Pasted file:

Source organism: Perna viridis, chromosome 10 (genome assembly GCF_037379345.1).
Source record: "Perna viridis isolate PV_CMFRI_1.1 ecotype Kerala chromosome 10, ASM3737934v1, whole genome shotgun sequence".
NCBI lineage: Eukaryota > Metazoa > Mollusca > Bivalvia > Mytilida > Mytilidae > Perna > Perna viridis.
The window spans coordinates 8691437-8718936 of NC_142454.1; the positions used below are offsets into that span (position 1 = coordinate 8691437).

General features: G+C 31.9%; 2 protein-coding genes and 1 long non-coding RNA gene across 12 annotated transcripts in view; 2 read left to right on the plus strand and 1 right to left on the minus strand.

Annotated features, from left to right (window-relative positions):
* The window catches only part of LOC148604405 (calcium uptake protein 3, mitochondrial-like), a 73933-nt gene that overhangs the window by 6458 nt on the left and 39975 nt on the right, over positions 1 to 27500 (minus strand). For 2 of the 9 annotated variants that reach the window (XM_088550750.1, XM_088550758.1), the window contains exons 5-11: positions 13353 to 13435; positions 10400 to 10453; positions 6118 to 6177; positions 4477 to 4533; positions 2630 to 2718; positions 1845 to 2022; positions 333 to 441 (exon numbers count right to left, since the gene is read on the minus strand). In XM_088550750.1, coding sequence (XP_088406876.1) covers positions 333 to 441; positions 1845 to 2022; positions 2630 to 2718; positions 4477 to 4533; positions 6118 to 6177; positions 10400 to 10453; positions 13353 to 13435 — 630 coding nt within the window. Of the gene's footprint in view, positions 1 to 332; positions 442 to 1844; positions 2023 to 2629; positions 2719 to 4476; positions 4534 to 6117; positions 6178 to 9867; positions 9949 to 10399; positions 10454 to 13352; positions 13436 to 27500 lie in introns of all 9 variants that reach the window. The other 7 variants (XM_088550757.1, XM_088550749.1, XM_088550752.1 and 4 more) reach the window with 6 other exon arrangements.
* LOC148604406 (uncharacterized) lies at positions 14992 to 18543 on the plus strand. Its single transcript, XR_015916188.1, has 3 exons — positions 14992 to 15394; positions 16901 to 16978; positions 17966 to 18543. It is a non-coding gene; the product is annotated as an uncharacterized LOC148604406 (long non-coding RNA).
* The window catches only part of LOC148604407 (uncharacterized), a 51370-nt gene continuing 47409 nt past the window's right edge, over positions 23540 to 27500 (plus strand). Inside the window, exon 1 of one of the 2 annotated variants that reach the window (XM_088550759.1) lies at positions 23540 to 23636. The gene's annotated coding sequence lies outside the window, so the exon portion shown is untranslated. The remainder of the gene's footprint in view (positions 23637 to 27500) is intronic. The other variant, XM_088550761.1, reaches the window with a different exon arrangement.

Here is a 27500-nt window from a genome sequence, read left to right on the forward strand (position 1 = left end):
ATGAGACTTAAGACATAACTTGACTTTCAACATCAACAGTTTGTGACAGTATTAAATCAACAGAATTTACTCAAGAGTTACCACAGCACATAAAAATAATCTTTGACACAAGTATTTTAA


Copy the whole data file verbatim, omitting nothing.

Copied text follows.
Source organism: Perna viridis, chromosome 10 (genome assembly GCF_037379345.1).
Source record: "Perna viridis isolate PV_CMFRI_1.1 ecotype Kerala chromosome 10, ASM3737934v1, whole genome shotgun sequence".
NCBI lineage: Eukaryota > Metazoa > Mollusca > Bivalvia > Mytilida > Mytilidae > Perna > Perna viridis.
The window spans coordinates 8691437-8718936 of NC_142454.1; the positions used below are offsets into that span (position 1 = coordinate 8691437).

General features: G+C 31.9%; 2 protein-coding genes and 1 long non-coding RNA gene across 12 annotated transcripts in view; 2 read left to right on the plus strand and 1 right to left on the minus strand.

Annotated features, from left to right (window-relative positions):
* The window catches only part of LOC148604405 (calcium uptake protein 3, mitochondrial-like), a 73933-nt gene that overhangs the window by 6458 nt on the left and 39975 nt on the right, over positions 1 to 27500 (minus strand). For 2 of the 9 annotated variants that reach the window (XM_088550750.1, XM_088550758.1), the window contains exons 5-11: positions 13353 to 13435; positions 10400 to 10453; positions 6118 to 6177; positions 4477 to 4533; positions 2630 to 2718; positions 1845 to 2022; positions 333 to 441 (exon numbers count right to left, since the gene is read on the minus strand). In XM_088550750.1, coding sequence (XP_088406876.1) covers positions 333 to 441; positions 1845 to 2022; positions 2630 to 2718; positions 4477 to 4533; positions 6118 to 6177; positions 10400 to 10453; positions 13353 to 13435 — 630 coding nt within the window. Of the gene's footprint in view, positions 1 to 332; positions 442 to 1844; positions 2023 to 2629; positions 2719 to 4476; positions 4534 to 6117; positions 6178 to 9867; positions 9949 to 10399; positions 10454 to 13352; positions 13436 to 27500 lie in introns of all 9 variants that reach the window. The other 7 variants (XM_088550757.1, XM_088550749.1, XM_088550752.1 and 4 more) reach the window with 6 other exon arrangements.
* LOC148604406 (uncharacterized) lies at positions 14992 to 18543 on the plus strand. Its single transcript, XR_015916188.1, has 3 exons — positions 14992 to 15394; positions 16901 to 16978; positions 17966 to 18543. It is a non-coding gene; the product is annotated as an uncharacterized LOC148604406 (long non-coding RNA).
* The window catches only part of LOC148604407 (uncharacterized), a 51370-nt gene continuing 47409 nt past the window's right edge, over positions 23540 to 27500 (plus strand). Inside the window, exon 1 of one of the 2 annotated variants that reach the window (XM_088550759.1) lies at positions 23540 to 23636. The gene's annotated coding sequence lies outside the window, so the exon portion shown is untranslated. The remainder of the gene's footprint in view (positions 23637 to 27500) is intronic. The other variant, XM_088550761.1, reaches the window with a different exon arrangement.

Here is a 27500-nt window from a genome sequence, read left to right on the forward strand (position 1 = left end):
ATGAGACTTAAGACATAACTTGACTTTCAACATCAACAGTTTGTGACAGTATTAAATCAACAGAATTTACTCAAGAGTTACCACAGCACATAAAAATAATCTTTGACACAAGTATTTTAA